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Mr Agrawal made the comments hours after the company had announced the purchase for $44 billion to the Tesla billionaire.
“There is indeed uncertainty about what will happen after the deal closes,” Mr Agrawal reportedly told staff according to The Verge.
He also said that whether controversial users, such as former president Donald Trump, would return to the platform, was a question better directed to Mr Musk. "We will find a way to bring Elon in for a Q&A," he said, according to Business Insider.
“We don’t have all the answers,” Mr Agrawal said. “This is a period of uncertainty.”
Many staff are reportedly concerned about layoffs, but the chief executive said that would not happen “at this time”. Mr Agrawal will remain head of the company until the deal has closed, which could take around six months, but it is unclear what will happen after that. Once the deal is closed the Twitter board, which is headed by Brett Taylor, will dissolve.
Mr Taylor was also asked why Twitter accepted Musk’s offer of $54.20 a share when the company’s stock traded above $70 less than one year ago.
Mr Taylor reportedly replied that the directors decided it was the best offer available.
"Based on the analysis and the perceived risk and perception of value, the board unanimously decided the offer from Elon represented the best value for our shareholders," he said.
Former Twitter head Jack Dorsey, who has since tweeted in support of Mr Musk taking the company private, voted in favour of the deal. "Jack is a member of the Twitter board and the vote was unanimous," Mr Taylor said. "The board no longer exists on the other end of this transaction."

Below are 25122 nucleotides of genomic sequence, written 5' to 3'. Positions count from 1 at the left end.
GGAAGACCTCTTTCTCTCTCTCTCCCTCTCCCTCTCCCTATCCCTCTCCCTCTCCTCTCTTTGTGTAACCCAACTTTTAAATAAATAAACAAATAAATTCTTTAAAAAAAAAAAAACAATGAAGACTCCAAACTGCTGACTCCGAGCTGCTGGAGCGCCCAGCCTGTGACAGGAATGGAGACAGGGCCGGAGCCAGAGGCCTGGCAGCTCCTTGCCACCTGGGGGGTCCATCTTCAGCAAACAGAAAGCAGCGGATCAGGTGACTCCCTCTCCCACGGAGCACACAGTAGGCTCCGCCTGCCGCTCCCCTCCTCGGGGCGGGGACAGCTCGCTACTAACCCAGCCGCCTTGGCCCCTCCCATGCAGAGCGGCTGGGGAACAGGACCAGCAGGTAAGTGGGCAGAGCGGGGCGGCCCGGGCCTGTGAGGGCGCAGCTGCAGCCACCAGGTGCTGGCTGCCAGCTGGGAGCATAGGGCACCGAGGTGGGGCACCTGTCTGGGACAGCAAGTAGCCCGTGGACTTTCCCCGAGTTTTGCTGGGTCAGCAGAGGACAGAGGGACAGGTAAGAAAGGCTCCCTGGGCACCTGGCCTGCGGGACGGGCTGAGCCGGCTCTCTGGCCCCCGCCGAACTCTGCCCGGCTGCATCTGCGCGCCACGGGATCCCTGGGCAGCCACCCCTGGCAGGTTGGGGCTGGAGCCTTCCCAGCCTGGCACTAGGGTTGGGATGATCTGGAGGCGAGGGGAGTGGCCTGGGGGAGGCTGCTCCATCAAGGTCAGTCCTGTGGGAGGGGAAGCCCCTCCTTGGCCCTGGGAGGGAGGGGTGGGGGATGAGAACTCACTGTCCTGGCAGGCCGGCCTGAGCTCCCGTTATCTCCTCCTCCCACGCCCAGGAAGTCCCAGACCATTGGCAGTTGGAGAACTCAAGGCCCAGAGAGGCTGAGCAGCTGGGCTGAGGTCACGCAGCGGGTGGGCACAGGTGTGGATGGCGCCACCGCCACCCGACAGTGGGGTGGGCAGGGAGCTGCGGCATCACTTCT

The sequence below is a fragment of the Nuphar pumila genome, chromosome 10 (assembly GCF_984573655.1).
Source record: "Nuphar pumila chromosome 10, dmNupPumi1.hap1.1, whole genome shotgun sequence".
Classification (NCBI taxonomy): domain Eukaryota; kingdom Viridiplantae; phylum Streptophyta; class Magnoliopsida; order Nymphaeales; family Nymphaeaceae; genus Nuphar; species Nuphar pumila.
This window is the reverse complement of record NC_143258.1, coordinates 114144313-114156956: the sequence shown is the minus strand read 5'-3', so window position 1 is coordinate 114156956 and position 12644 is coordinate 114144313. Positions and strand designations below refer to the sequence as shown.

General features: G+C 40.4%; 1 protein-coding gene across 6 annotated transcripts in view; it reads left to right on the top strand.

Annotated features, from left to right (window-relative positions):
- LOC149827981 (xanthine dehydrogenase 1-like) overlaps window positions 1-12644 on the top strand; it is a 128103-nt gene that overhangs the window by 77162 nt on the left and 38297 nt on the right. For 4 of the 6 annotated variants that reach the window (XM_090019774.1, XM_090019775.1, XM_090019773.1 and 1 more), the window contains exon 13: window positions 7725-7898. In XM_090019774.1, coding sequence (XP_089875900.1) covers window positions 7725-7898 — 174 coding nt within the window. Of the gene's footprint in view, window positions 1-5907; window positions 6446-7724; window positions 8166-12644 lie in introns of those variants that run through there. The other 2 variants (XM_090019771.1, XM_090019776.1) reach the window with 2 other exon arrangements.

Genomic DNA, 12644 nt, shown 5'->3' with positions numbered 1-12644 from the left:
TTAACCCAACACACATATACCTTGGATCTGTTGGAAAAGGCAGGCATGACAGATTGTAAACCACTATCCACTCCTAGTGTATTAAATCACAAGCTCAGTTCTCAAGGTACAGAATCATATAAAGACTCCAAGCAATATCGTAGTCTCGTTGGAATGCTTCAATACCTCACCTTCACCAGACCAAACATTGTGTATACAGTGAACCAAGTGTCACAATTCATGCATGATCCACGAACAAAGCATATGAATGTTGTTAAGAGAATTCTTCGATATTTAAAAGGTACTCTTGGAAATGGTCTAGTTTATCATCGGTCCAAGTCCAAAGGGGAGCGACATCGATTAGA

Twitter did not respond to a request for comment from The Independent before time of publication.
“Free speech is the bedrock of a functioning democracy, and Twitter is the digital town square where matters vital to the future of humanity are debated”, Mr Musk said in a statement.
“I also want to make Twitter better than ever by enhancing the product with new features, making the algorithms open source to increase trust, defeating the spam bots, and authenticating all humans. Twitter has tremendous potential – I look forward to working with the company and the community of users to unlock it.”
Experts have pointed out that ‘free speech absolutism’ is difficult to maintain on a social network. In an recent interview, Mr Musk misinterpreted free speech laws and definitions, and claimed Twitter should “match the laws of the country” - an approach that was untenable when attempted by other platforms such as Parler and Gab.
One thing I think people forget about Twitter was that for years it was incredibly toxic for a lot of users in the name of ‘being the free speech wing of the free speech party’ and when they actually started moderating the space semi-effectively their user numbers *increased*.
— Tom Coates (@tomcoates) April 25, 2022
Difficulties could also arise managing against the recent Online Safety Bill, which aims to tackle a wide range of harmful online content, from internet scams to cyberbullying to pornography and more.
This is all content that, under Mr Musk’s claimed free speech laws, would be allowed on Twitter and could flourish further – as spam bots could thrive and become more prominent after getting access to Twitter’s algorithm if it were made open source. Mr Musk has named cracking down on spam bots as a top priority under his ownership.